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7 Questions About George Zimmerman Trial Answered
PHOTO: George Zimmerman, defendant in killing of Trayvon Martin, is sworn in as a witness in pre-trial hearing.

Joe Burbank/Getty Images

ABC News anchor Dan Abrams sat down Friday to take your questions on Facebook about the George Zimmerman murder trial. A Florida jury is deliberating whether he is guilty of second degree murder or manslaughter for shooting and killing Trayvon Martin last year. In no particular order here's what you asked Dan:

Tracy Schuch asks: How long do you think the jury will deliberate? Dan Abrams: Just in the spirit of being proven wrong later I will predict a verdict at 3 p.m. Saturday. UPDATE: Dan tweeted earlier today: "Its 3:01 p.m. So my 3p guess on Zimmerman trial jury verdict was wrong. (Didn't deliberate as long as I thought last night but still wrong!) "

Lannetta Somerville asks: With only 6 jurors, is there a possibility of there being a "hung jury"? Dan Abrams: Before a hung jury would be declared the judge would instruct them to go back and try to reach a verdict. If it was deemed hopeless, then the judge would call it and then prosecutors would have to decide whether to retry Zimmerman. In this case I believe they would.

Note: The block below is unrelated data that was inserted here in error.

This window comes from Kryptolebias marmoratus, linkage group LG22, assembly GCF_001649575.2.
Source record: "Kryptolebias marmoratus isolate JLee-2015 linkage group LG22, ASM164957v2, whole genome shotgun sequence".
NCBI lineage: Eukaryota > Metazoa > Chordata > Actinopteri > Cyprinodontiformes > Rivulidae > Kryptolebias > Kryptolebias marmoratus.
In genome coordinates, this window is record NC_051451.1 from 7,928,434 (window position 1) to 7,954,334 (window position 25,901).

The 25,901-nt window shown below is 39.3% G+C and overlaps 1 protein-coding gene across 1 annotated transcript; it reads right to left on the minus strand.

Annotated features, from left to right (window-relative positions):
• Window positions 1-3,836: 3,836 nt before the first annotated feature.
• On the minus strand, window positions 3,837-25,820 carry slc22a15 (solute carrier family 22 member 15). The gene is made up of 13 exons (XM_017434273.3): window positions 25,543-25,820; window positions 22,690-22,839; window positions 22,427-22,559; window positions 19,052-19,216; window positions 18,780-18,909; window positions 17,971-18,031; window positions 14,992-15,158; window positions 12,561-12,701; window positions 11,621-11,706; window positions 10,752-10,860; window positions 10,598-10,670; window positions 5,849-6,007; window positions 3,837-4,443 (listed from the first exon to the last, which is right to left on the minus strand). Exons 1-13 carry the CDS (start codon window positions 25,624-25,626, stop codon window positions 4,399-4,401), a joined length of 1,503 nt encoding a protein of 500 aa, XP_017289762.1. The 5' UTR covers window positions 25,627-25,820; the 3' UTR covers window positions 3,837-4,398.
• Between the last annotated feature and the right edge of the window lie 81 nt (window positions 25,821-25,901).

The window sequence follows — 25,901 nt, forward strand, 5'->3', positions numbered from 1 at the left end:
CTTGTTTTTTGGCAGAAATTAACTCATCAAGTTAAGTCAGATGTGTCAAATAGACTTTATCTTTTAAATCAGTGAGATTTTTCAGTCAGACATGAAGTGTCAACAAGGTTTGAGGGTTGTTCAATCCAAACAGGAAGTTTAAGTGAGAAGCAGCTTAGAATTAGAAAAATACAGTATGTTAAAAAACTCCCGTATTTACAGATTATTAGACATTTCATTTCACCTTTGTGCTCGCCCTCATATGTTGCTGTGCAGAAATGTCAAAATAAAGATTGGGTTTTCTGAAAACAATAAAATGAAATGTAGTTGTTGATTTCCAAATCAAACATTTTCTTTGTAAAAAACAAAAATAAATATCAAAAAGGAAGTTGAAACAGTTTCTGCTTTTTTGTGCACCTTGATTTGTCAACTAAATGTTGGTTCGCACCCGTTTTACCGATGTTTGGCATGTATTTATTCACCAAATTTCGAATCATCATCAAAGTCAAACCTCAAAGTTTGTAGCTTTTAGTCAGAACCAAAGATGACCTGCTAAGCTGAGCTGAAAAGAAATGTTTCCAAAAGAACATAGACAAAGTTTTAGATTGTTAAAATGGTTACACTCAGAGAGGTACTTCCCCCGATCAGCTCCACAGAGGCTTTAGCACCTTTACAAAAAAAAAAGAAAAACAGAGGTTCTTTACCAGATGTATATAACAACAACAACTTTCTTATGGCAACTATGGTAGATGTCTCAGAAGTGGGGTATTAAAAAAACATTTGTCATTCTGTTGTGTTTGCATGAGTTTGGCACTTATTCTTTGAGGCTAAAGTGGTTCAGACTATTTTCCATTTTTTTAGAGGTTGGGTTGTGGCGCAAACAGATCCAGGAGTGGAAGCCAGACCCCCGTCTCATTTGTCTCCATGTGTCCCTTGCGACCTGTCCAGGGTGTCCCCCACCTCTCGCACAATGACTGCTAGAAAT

Byron Nichols Jr. asks: Was Trayvon using his stand your ground right ever brought up? If not, why? Dan Abrams: In the end this wasn't a stand your ground case. But regardless even if Trayvon was justified legally at first and he started beating up Zimmerman and then Zimmerman reasonably believed he was in danger of great bodily injury, he can use deadly force. That's just the law.

Sergei Blair asks: Is it legal for jury to be all one gender? Isn't there some rules for equal representation in the jury? Dan Abrams: Nope. Law only prevents them from EXCLUDING jurors based on race or gender.

Jason Jenkins asks: How can self defense be applied when Zimmerman was the stalker? Dan Abrams: Because the law of self defense in this case is only based on whether at the moment he shot him was he reasonably in fear of great bodily injury. (They also dispute that he stalked Trayvon Martin but that is a fact question.)

Zac Taylor Lipson asks: If he ignored the operator's advice/words and went after him, doesn't that carry a lot of weight in the decision of guilty or not, and what charge as well? Dan Abrams: It may, but legally the only thing that should matter is what happened the moment Trayvon was shot. If Martin was beating Zimmerman and Zimmerman reasonably believed he was about to get beaten some more, then as a legal matter it should be not guilty.

Jill Hodges Parsons asks: Why has the media tried so hard to make this about race? Dan Abrams: Really? The media made it about race? Its not the reality of the races of those involved and some of the facts? No question as more facts have emerged it has become less and less about race, but its not the media's fault.

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